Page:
I know what it’s like to be on a deadline writing code for something I am unfamiliar with and running into lots of weird issues.  I start out searching Bing, then I search sites like the MSDN Forums or StackOverflow.com.  I will go read the MSDN Library, hoping for community content that clarifies the problem I am having with a tool or API. 

Just like you, if I can’t find the answer easily, then things can get rough.  I start flailing for help, too.  I post to Twitter, Facebook, or LinkedIn asking for help.  I might send an email asking for help.  If things are getting down to the wire, then I will look for friends on Communicator or Live Messenger and beg for help over IM.  My bet is that you do something similar.

If you’ve felt this way, this post is for you.  Things break, it’s the nature of why we are employed as software developers.  If writing software were easy, we’d probably be doing something else.  That’s why it’s helpful to understand some of your options for getting Microsoft support.

Premier Services

Your company might have a Premier contract and has already purchased someone’s time to help you with issues.  In fact, that’s what my job at Microsoft is, I am a Dedicated Support Engineer (DSE) that works with 1 customer who purchased my time under a Premier contract.  When they have issues, they ping me for help with remediation services.  It would be very much worth your time to find if your company has someone like this and if you have access to use this person’s time. 

I work with a group that manages their SharePoint farm.  I do things like review their IIS and ULS logs help them troubleshoot issues in their environment, review hang dumps to troubleshoot particular problems with code, show them how to do certain tasks by writing sample code for them, and help them proactively manage their environment.  I provide ongoing user education workshops and training to help them more effectively manage their environment, train developers on how to write code for SharePoint, train power users on how to use tools like SharePoint Designer, and show them how to upgrade from SharePoint 2007 to SharePoint 2010.  We provide workshops for things like troubleshooting, debugging, and optimization.  We have lots of utilities and tools to verify, assess, and troubleshoot to maximize the investment that the customer made in our platform.  If you don’t have someone like this for your organization, you should.  Learn more about Premier services at http://www.microsoft.com/microsoftservices/en/us/support_premier.aspx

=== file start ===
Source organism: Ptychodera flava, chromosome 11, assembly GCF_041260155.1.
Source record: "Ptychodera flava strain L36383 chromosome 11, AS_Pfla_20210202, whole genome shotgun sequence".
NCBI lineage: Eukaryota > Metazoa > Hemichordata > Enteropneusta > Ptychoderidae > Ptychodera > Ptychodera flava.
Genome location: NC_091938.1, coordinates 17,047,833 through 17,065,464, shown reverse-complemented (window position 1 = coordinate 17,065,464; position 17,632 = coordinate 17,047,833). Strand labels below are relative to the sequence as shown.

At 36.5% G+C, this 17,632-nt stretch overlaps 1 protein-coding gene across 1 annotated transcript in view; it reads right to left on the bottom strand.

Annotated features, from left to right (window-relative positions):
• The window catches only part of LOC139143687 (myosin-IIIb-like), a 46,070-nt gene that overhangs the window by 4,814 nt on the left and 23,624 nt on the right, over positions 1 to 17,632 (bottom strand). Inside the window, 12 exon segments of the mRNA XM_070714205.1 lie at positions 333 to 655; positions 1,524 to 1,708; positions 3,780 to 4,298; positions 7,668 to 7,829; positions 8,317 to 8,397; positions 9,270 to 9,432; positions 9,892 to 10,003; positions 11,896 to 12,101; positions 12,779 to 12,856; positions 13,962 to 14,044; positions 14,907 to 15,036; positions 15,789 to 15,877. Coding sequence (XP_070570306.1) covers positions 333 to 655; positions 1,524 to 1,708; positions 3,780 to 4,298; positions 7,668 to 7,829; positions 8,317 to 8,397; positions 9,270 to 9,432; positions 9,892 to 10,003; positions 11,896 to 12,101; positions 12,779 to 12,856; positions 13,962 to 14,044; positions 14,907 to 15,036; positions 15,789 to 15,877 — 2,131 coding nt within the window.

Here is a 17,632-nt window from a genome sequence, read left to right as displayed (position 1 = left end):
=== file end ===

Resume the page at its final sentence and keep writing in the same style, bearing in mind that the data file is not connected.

Support for MSDN Subscribers

Don’t have a DSE or a Premier contract, or your company won’t let you use their time?  Got an urgent issue and need someone to look at it quickly?  Something a lot of customers don’t realize is that each MSDN subscription comes with support incidents per subscription.  Over my years at Microsoft, I have worked with developers in a lot of big organizations, and very rarely do developers know that they have these support incidents at their disposal.  For example, if I have a Visual Studio Premium with MSDN subscription, I have 4 support incidents for the year of my subscription!  When I renew, I get another 4 incidents.  Someone else on my development team is facing an issue and they have their own MSDN subscription, they have their own 4 incidents for their MSDN subscription. 

From my experience, these support incidents are often underused.  If I were a development manager, I’d make sure everyone on my team was taking advantage of their subscriber benefits.  It’s easy to do, you can call in for support or submit your incident online.

MSDN Forums

Another frequently overlooked benefit is priority support in MSDN forums for MSDN subscribers.  A Microsoft engineer will respond within 2 business days to your posting if the community hasn't already gotten you the answer.  Yep, just post a question, and within 2 business days you will receive a response.  To receive priority support in the MSDN Forums, just sign in with the same Windows Live ID you use to access your other subscription benefits.  The product teams typically have a set of support people that monitor the MSDN forums, and this information is used by the product teams to understand opportunities to make their products better.  Not all products have this, though, so check the link above to see what forums have this benefit.